It has become a sort of tradition that at every fourth of July party I have, the drink of choice is always sangria. I absolutely love the stuff and it is a signature drink that you can be sure no one will turn their nose up at. This year I displayed mine differently than in the past with the sangria "bases" accompanied by their wine soaked fruit.
While it would have been prettier to keep all the fruit in my pretty serving jars I tried that at my first Fourth of July Party with frustrating results for all. About halfway through each sangria, the fruit and pulp all settled at the bottom, clogging the spouts and making them useless! Plus anyone who actually wanted fruit in their sangria (so everyone but me) had to fish it out with a ladle, not exactly what I was going for. :) Then to add insult to injury it took HOURS to clean the servers out because of all the pulp in the spouts!
But now the question becomes how do we flavor the sangria wine and still collect all the fruit? I used one of my favorite cooking items that few people use nowadays, cheesecloth! It had the perfect balance of letting the fruit soak in the wine as intended but giving me an easier way of getting it all out for friends!
Each fruit for the sangrias I had washed and cut up the night before and that was the best choice I could have made, this process takes a good chunk of time if you are making multiple sangrias!
I cut a square of cheesecloth (You can get it and baker's twine in the cooking tools section of your local grocery store) and folded it out entirely, single ply for those of you who have used cheese cloth. Pile in all your fruit, one type per cloth, and gather all the edges together to create a little bundle of fruit. Tie the ends together using bakers twine and layer each bundle in your serving container. Make sure that you have some room in your bundles for the fruit to move around! I did a lot of squishing and squeezing to get my bundles into the glass jars so extra space makes the process so much easier!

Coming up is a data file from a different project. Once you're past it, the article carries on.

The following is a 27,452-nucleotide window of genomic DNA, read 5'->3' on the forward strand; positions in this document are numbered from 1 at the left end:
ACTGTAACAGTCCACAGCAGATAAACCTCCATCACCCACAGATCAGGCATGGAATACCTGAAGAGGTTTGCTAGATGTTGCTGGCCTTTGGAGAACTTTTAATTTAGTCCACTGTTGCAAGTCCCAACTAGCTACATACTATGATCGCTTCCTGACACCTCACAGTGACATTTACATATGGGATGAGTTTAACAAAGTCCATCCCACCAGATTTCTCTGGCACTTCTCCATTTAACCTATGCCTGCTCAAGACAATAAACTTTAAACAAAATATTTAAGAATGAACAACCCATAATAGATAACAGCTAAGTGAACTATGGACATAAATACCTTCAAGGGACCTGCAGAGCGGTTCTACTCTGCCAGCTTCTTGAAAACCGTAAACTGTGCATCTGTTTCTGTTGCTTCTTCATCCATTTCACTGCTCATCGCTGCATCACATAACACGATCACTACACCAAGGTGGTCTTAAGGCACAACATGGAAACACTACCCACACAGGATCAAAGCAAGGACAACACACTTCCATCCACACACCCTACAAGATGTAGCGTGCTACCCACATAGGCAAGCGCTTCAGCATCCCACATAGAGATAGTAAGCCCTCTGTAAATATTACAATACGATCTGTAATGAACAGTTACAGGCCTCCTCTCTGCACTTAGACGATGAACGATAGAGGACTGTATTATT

Have faith in your cheesecloth, at its thinnest it really doesn't look like it will stay together and not just rip apart but I only had one blow out of all my cheesecloth "bundles" and I had to be pretty violent to squeeze them all into my sangria servers (notice how small the top is? yeah it was a process).
Once all the fruit bundles were in the servers I added the rest of the ingredients, starting with the additional liquor and sugar in each recipe, then the wine. A couple of my recipes required sparkling cider and water, but I waited until I took out the fruit to add those, fruit takes up a lot of room and I didn't want to lose the bubbles! I loaded all three of my sangrias into the fridge and let them sit for 8 hours.
Once they were ready the fun task of removing the fruit started. I wish there was a better way to do this but honestly the easiest way to get them out is to wash your hands (and forearms) and take each of them out by hand. I had a mixing bowl at the ready for each sangria to hold the bundles which was great for two reasons. First, it held all the fruit so I could refill the little bowls as needed. But better than that it gave me an easy place to deposit fruit that had to be collected from opened bundles. While I was able to get out the majority of the bundles intact, a few were just too fat to come out as they came in. Thus I ripped open a hole in the bag and scooped out about half of the fruit, then it was just able to get through.
Finally I added any extra wine that would fit with the fruit, the bubbly stuff and they were ready to go! The result were far better than last time and so much easier to clean up! Leave any questions in the comments, cheers!